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Unsung Masters Series Volume 6
Edited by Martha Collins, Kevin Prufer & Martin Rock
I have admired Catherine Davis’s exquisitely sculpted lyrics for over forty years. But it has been futile to recommend her work to others because it has been nearly impossible for anyone to find the poems, most of which were never published in book form. What a gift to have this lost poet restored to us.
Catherine Breese Davis fills an important but unsung niche in the tradition of women’s poetry in the U.S.—and now unsung no more. The editors of this book have given us a brilliant selection from Davis’s poems, combined with illuminating writings about her work and life. This volume is a true labor of love, a priceless introduction to a lucid, poignant, and unflinching poet.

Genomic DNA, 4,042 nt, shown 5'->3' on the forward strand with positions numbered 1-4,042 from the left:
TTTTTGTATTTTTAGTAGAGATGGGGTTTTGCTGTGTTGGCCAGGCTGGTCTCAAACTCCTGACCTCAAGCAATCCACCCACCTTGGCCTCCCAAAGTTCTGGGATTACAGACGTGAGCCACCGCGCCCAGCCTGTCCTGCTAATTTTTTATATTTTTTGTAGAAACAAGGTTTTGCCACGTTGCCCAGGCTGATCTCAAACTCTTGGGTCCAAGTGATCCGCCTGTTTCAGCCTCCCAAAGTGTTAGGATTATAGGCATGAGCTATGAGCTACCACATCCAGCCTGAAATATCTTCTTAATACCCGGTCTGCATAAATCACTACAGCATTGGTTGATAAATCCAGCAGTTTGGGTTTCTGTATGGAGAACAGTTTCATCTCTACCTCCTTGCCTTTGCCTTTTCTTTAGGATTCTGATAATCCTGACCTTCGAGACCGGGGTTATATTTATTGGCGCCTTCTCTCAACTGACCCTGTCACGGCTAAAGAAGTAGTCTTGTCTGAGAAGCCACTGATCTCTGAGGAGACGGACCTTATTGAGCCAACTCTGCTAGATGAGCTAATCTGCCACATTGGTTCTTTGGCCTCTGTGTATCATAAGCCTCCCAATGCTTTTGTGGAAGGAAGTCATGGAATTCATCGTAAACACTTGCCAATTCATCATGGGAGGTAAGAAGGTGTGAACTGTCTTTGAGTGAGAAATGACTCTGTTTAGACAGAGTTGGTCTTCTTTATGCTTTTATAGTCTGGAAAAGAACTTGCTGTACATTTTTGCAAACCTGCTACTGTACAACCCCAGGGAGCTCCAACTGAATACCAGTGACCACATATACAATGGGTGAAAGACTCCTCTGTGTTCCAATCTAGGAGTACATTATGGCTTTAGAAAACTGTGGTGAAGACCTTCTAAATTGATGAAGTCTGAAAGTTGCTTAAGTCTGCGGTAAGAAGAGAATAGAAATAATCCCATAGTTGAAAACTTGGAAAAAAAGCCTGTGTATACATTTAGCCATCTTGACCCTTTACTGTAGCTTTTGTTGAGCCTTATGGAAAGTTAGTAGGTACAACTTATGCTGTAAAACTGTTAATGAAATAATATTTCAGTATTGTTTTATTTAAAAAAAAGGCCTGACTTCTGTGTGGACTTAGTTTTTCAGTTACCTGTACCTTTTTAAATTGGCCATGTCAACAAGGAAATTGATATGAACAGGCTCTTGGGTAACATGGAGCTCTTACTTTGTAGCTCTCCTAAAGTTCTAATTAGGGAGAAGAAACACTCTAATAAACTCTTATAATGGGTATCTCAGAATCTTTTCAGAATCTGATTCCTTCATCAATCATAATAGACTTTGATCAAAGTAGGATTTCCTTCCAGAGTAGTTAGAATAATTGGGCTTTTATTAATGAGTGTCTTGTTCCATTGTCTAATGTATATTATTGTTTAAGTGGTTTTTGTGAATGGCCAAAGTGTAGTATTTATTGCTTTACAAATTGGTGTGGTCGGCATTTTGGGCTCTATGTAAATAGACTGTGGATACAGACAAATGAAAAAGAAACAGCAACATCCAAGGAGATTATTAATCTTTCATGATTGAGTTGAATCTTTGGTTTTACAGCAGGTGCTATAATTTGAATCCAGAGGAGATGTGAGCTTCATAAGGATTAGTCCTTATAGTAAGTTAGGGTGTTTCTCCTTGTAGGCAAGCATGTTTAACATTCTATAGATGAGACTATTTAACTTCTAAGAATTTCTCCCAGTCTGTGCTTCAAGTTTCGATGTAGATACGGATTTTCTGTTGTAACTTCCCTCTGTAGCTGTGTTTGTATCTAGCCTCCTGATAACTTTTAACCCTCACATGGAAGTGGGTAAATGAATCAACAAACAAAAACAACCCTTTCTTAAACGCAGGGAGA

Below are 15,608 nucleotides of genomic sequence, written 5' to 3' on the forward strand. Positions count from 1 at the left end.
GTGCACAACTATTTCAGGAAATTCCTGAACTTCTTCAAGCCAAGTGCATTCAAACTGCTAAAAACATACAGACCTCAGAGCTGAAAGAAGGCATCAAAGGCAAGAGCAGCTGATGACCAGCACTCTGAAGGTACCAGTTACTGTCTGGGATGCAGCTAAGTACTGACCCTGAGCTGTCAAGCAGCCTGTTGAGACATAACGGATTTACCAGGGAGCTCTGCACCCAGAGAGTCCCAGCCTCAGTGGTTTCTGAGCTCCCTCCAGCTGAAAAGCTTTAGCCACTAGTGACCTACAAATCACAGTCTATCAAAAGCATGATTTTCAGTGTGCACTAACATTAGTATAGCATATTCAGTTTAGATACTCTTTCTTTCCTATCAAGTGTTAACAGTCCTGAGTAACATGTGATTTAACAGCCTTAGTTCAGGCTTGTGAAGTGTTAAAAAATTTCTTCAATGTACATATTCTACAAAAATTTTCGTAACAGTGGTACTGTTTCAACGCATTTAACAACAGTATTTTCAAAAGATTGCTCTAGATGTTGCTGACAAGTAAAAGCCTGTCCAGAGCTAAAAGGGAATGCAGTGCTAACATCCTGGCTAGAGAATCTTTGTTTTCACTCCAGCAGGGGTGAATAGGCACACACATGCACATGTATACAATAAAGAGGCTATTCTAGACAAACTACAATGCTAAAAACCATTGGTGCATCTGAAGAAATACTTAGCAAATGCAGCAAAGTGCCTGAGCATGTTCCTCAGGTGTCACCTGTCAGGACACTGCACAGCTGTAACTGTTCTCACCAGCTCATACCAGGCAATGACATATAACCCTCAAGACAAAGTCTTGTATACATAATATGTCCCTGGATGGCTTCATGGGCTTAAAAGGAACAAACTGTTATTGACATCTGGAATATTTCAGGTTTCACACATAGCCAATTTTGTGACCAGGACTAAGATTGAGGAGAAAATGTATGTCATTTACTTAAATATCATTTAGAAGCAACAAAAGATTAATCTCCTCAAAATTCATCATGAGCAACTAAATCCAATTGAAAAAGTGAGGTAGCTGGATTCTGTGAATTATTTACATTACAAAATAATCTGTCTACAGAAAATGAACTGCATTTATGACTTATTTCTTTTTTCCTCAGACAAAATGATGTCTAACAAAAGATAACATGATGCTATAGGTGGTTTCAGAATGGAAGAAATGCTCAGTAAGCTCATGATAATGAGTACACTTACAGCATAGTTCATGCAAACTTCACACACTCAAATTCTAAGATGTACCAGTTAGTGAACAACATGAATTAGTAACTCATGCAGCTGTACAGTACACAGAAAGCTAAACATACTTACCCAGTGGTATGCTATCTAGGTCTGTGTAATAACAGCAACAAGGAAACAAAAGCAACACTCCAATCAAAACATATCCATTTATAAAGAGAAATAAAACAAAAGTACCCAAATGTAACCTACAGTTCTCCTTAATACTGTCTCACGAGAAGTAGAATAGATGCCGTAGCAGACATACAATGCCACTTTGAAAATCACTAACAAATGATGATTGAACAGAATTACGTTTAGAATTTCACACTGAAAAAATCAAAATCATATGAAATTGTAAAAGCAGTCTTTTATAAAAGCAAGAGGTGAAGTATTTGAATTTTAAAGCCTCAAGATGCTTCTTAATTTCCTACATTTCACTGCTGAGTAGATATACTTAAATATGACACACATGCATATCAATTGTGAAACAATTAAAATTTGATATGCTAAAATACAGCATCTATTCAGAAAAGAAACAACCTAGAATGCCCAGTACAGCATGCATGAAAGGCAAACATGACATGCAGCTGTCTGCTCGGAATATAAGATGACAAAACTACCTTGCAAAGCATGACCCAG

“Go, little book,” Catherine Breese Davis intones, echoing the venerable tradition of the envoi as she announces herself to the world. But the poetry of Davis renders the poetry of ages past with singular immediacy, whether wandering dark woods with Dante, warbling with Wyatt, dwelling in indolence with Keats, invoking the winged madness of Baudelaire, or chanting with Herrick of the burnished shores of poetry. This is a poet who knows “how to hold in mind / a place—a house or river scene— / That keeps an earlier time intact.” That earlier time is woven of houses and rivers but also the great voices of the past who serve not as masters but as contemporaries, interlocutors, and companions. Davis is a poet seeking answers anywhere they arise—in tragedies ancient (the Eumenides) or contemporary (the assassination of MLK). “How does it help to see / how sick we are / Or to find out where we erred?” wonders Davis. These unsung songs are living puzzles that “master time.”